The effects of it on the prophet towards his calling are three, viz. I. His preparation; II. His mis- . sion: III. His message. I. The preparation, in these two particulars : 1. Humiliation : 2. Purification, ver. 6, 7. a deep conviction, and then effectual removal of pollution.

II. In his mission we have three things: 1. God's

inquiry for a messenger, ver. 8. former part. 2. The prophet's offer of himself, the latter part of ver. 8. 3. God's acceptance, ver. 9. former part. III. His message, a heavy commination, from ver. 9-12, yet allayed with a gracious mitigation, ver. 13. The judgment very lasting and wasting, yet a remnant reserved.

Ver. 1. In the year that king Uzziah died I saw also the Lord sitting upon a throne, high and lifted up, and his train

filled the temple.

I saw.] Observe the freedom of God in his choice of men to be near him and know him ; and in the measuring out the degrees of discovery unto those men differently, some had extraordinary revelations; and though prophetic visions now cease, yet there are certainly higher and clearer corruscations of God upon some souls, than many others, that yet are children of light, and partake of a measure of that light shining within them; thus we are not carvers and choosers, and therefore are not peremptorily to desire any thing in kind or measure that is singular, that were pride and folly; but above all things we are to esteem, and submissively desire still more and more knowledge of God, and humbly to wait and keep open the passage of light, not to close the windows, not to be indulgent to any known sin, or impure affection, that will soon obstruct it: into a filthy soul wisdom will not enter.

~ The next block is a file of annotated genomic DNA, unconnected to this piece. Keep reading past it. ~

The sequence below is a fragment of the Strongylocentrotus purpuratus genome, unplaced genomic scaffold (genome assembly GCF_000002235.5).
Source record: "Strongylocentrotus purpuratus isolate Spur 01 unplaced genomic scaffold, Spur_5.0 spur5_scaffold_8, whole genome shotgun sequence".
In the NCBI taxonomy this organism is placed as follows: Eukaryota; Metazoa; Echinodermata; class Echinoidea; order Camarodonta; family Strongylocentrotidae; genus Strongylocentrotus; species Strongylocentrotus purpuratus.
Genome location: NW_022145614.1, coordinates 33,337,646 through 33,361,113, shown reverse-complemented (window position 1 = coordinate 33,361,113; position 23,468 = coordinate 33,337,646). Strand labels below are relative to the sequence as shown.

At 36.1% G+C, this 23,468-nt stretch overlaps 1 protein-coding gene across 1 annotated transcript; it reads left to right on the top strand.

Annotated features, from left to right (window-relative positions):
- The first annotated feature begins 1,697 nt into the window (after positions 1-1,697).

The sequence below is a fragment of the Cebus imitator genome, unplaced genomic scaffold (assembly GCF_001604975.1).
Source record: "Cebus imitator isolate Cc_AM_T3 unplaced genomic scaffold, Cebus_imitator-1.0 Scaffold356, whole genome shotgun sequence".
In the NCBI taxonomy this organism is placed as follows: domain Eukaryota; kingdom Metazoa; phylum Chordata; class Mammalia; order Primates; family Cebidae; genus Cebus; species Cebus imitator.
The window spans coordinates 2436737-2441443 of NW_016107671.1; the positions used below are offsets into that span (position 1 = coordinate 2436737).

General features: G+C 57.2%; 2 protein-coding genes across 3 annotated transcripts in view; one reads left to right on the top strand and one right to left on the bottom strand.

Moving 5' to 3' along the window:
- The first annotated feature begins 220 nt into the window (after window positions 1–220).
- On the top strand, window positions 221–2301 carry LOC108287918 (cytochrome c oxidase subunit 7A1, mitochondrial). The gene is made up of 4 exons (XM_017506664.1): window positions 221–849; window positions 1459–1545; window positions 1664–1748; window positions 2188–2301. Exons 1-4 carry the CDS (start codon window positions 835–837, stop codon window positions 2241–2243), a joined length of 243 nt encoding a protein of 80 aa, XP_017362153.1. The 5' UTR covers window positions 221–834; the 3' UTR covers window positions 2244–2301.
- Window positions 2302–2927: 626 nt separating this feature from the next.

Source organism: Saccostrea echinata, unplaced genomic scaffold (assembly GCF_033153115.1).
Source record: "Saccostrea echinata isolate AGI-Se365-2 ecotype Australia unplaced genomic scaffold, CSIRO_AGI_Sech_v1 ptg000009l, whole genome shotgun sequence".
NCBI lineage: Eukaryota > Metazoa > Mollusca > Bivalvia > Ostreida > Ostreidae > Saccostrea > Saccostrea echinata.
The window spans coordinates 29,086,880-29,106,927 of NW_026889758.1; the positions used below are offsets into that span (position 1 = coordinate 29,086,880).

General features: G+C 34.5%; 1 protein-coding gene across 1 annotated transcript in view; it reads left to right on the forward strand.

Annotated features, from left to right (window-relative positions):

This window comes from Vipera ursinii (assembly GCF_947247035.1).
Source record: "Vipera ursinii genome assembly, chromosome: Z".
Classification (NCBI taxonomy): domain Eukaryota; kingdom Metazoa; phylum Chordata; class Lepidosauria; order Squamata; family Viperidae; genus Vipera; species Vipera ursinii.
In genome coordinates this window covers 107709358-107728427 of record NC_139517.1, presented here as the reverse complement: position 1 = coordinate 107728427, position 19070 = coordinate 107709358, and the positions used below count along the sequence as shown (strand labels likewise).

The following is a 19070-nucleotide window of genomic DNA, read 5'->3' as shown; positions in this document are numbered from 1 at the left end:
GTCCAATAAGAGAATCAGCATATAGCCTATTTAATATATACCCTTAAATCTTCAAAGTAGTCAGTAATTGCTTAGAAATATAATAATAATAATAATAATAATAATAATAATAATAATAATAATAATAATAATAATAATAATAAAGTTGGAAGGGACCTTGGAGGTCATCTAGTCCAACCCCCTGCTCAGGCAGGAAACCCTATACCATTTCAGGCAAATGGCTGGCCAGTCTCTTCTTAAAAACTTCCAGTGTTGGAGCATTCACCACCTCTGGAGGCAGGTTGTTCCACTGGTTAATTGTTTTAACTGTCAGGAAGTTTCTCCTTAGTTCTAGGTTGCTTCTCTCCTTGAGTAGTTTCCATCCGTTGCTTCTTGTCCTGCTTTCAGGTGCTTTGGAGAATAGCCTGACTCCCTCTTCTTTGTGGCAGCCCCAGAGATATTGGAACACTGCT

In the year that king Usziah died I saw the Lord on his throne.] There is another king named here, to denote the time by, but he was a diseased and a dying king, who lived some years a leper, and then died. Men may speak in a court style of vain wishes, O king live for ever : but this king here on the throne, is indeed the king immortal, the ever living God.